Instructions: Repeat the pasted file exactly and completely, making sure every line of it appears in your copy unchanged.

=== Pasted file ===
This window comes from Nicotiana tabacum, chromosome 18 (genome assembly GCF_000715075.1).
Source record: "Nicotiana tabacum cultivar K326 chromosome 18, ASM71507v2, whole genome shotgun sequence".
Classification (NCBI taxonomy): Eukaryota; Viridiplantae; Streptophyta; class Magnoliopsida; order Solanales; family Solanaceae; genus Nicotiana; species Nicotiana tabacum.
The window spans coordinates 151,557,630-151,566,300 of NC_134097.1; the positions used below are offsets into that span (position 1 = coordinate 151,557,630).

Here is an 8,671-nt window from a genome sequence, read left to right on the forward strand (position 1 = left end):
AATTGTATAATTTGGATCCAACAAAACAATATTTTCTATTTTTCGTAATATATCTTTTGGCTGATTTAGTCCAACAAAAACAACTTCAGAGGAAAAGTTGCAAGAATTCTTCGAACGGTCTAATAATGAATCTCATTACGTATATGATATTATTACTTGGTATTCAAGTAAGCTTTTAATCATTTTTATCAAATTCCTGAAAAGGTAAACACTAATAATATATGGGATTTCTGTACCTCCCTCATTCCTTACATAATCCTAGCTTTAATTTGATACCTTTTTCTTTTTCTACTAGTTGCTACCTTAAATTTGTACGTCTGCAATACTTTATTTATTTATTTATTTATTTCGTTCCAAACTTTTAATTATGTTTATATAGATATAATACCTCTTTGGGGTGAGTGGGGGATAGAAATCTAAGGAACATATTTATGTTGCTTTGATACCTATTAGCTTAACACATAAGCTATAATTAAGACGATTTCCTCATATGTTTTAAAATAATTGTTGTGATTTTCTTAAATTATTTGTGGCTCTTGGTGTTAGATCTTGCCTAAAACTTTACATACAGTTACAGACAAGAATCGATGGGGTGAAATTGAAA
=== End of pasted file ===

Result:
This window comes from Nicotiana tabacum, chromosome 18 (genome assembly GCF_000715075.1).
Source record: "Nicotiana tabacum cultivar K326 chromosome 18, ASM71507v2, whole genome shotgun sequence".
Classification (NCBI taxonomy): Eukaryota; Viridiplantae; Streptophyta; class Magnoliopsida; order Solanales; family Solanaceae; genus Nicotiana; species Nicotiana tabacum.
The window spans coordinates 151,557,630-151,566,300 of NC_134097.1; the positions used below are offsets into that span (position 1 = coordinate 151,557,630).

Here is an 8,671-nt window from a genome sequence, read left to right on the forward strand (position 1 = left end):
AATTGTATAATTTGGATCCAACAAAACAATATTTTCTATTTTTCGTAATATATCTTTTGGCTGATTTAGTCCAACAAAAACAACTTCAGAGGAAAAGTTGCAAGAATTCTTCGAACGGTCTAATAATGAATCTCATTACGTATATGATATTATTACTTGGTATTCAAGTAAGCTTTTAATCATTTTTATCAAATTCCTGAAAAGGTAAACACTAATAATATATGGGATTTCTGTACCTCCCTCATTCCTTACATAATCCTAGCTTTAATTTGATACCTTTTTCTTTTTCTACTAGTTGCTACCTTAAATTTGTACGTCTGCAATACTTTATTTATTTATTTATTTATTTCGTTCCAAACTTTTAATTATGTTTATATAGATATAATACCTCTTTGGGGTGAGTGGGGGATAGAAATCTAAGGAACATATTTATGTTGCTTTGATACCTATTAGCTTAACACATAAGCTATAATTAAGACGATTTCCTCATATGTTTTAAAATAATTGTTGTGATTTTCTTAAATTATTTGTGGCTCTTGGTGTTAGATCTTGCCTAAAACTTTACATACAGTTACAGACAAGAATCGATGGGGTGAAATTGAAA